My daughter Cricket came home from second grade in tears. Again. Her teacher had rebuked her in front of the class for asking another girl for help with a math problem. Cricket felt humiliated and stupid. And it wasn’t the first time.
Because of a learning disability, Cricket had difficulty with some subjects, particularly math. I had already spoken to the teacher – new to the school and extremely harsh in her control tactics – about Cricket’s special needs. Ignorance was no excuse.
Cricket began tearfully wrapping herself around my leg every morning at school drop-off and wouldn’t let go. I had to pry my sobbing child off my leg and force her into the classroom. My fury flared toward this insensitive teacher. I simply could not forgive what she’d done to my previously happy little girl.
I knew in my head that secondhand forgiveness is as important to Papa God as firsthand, but my angry, hardened heart balked. Forgiveness seemed too much to ask.
Like secondhand smoke afflicts innocent bystanders, secondhand forgiveness is necessary when somebody hurts someone you love. The injured person may eventually forgive the offender, but you continue to harbor resentment indefinitely. And like cigarette smoke, unforgiveness pollutes and corrodes you internally.
Secondhand forgiveness is especially hard for us mama bears when somebody messes with our cubs. Our protective instincts kick into overdrive. And we tend to hold onto grudges far too long.
We forget that that how we feel has nothing to do with forgiveness. We forgive as an act of the will, because Papa God asks us to, not necessarily because we feel forgiving. If we wait until we feel like it, we’ll never forgive anyone.
“Be kind to one another, tenderhearted, forgiving one another, even as God in Christ forgave you” (Ephesians 4:32 NKJV).
But in the throes of furious indignation, how do we carry out this seemingly impossible biblical mandate? Let’s unpack this verse:
Be kind to one another. Our kindness as Christ-followers isn’t dependent on anyone else’s behavior. We don’t wait for someone to be kind to us; we show them how it’s done.
Kindness is similar to forgiveness in that we don’t necessarily have to like someone to be kind to them. Writer Samuel Johnson said, “Kindness is in our power, even when fondness is not.” Likewise, we can forgive someone whether we like them or not. But we must take the next step toward tenderizing our gristled heart.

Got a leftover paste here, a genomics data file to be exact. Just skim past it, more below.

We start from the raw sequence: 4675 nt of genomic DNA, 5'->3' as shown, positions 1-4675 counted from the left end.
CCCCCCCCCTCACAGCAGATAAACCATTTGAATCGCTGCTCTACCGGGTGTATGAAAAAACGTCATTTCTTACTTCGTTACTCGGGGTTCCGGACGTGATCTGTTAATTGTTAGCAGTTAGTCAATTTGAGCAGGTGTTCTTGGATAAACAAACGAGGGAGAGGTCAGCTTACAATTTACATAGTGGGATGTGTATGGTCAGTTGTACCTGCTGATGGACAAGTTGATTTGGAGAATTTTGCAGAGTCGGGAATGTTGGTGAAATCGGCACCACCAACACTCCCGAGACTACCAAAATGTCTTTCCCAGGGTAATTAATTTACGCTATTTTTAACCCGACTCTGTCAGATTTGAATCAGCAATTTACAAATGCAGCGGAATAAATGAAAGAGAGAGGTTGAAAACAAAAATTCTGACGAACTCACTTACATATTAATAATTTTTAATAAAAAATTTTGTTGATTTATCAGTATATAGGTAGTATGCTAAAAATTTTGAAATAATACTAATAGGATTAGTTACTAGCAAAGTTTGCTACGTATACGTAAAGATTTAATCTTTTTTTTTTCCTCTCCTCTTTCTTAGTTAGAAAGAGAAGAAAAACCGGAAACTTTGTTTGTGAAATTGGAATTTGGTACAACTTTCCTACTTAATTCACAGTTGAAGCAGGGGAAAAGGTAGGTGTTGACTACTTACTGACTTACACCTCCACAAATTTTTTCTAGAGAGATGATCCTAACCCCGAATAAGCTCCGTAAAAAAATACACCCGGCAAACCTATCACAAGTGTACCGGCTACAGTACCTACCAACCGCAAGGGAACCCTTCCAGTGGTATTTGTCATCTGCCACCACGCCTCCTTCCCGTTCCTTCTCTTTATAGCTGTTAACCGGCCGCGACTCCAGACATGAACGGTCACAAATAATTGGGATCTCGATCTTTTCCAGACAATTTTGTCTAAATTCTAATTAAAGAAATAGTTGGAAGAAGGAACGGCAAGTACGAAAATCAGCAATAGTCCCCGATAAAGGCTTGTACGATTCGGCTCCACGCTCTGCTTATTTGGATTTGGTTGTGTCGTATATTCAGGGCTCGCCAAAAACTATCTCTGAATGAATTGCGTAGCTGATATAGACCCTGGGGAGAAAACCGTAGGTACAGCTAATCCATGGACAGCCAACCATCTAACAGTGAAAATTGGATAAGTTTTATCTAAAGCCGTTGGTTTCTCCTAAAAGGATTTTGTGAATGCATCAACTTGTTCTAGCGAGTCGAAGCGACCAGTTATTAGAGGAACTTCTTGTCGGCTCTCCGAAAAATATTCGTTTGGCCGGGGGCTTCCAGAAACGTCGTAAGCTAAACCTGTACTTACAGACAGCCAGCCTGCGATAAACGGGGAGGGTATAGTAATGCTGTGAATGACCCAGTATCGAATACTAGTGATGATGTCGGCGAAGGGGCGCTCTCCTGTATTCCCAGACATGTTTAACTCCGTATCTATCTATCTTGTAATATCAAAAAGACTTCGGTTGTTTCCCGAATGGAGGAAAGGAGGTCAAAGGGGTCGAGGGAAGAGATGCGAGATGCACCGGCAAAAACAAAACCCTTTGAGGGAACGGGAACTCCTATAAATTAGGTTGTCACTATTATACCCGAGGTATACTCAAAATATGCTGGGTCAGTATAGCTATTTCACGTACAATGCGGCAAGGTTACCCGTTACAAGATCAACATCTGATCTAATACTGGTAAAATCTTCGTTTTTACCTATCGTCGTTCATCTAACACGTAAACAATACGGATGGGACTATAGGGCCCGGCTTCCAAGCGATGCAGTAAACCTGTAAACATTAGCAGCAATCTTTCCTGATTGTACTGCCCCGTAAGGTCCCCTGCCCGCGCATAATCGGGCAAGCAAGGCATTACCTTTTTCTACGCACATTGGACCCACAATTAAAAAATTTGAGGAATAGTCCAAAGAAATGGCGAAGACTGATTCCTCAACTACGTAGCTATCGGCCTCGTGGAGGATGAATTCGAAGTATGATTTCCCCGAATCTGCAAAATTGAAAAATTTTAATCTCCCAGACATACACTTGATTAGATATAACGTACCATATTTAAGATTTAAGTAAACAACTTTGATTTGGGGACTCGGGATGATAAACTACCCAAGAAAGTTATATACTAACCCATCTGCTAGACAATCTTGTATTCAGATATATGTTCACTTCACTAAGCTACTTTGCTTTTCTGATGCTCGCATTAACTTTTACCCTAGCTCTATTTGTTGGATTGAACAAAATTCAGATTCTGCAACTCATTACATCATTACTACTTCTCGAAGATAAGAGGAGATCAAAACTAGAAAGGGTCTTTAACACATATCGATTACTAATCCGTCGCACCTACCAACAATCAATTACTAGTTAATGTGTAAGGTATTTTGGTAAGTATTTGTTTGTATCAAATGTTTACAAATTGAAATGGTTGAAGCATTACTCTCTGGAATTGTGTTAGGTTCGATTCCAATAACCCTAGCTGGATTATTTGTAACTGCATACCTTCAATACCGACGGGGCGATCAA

Be tenderhearted. Heart tenderness is the willingness to enter someone else’s world and share in their suffering; it’s the step beyond kindness, usually motivated by compassion.
But not always. Sometimes we got nothin’. We’re emotionally bankrupt. Flat-lined. Empty.
Papa God gets that, yet He can begin the heart-tenderizing process even if we simply show up with an empty plate and a teaspoon of willingness.
Forgive one another. Forgiveness is the element essential to finding inner peace. Resentment is poisonous; the poison gradually spreads and chokes out the Son-light within you, leaving the darkness of bitterness in its place.
Forgiveness isn’t about changing someone else; you don’t have the power to do that. It’s about changing something within you. You don’t have the power to do that either, but Papa God does. Only He can help you unlatch the hurt you wear like a heavy, bulletproof vest and drop it to the floor so you can feel your Heavenly Father’s warm, beating heart as He embraces you.
Even as God in Christ forgave you. To truly forgive others as the Lord forgives us, we must tap into our Savior’s vast supply of supernatural grace (undeserved favor). He specializes in grace – He proved that at Calvary, when Jesus willingly paid the price for our sins and died in our place. He forgives you for your wrongs and wants you to do the same for those who wrong you. That, my friend, is grace.
Let’s face it: some people are simply EGR (Extra Grace Required). Those are the difficult people for whom you must hock up an extra helping of grace. Cricket’s teacher was definitely an EGR person who needed constant secondhand forgiveness.
Through much prayer and Papa God’s grace, both Cricket and I were able to forgive the insensitive teacher, although the school let her go after three months. It turned out that she was unable to leave her extensive personal problems out of the classroom.
Forgiveness becomes a little easier when we realize there’s always something going on beneath the surface of other people’s lives that we can’t see.
Are there any EGR folks that needs your secondhand forgiveness today?
“Don’t insist on getting even; that’s not for you to do. ‘I’ll do the judging,’ says God. ‘I’ll take care of it.’”(Romans 12:19 MSG).
More about Too Blessed to be Stressed for Moms
Do you feel like you’re drowning in the everyday stress-pool?
Wish you could make busy-ness a business so you d be a millionaire?
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Debora M. Coty lives, loves, and laughs in central Florida with her longsuffering husband Chuck. Debora is a popular speaker and award-winning author of over 40 inspirational books, including the bestselling Too Blessed to be Stressed series. Join Deb’s fun-loving community of BFFs (Blessed Friends Forever) at www.DeboraCoty.com.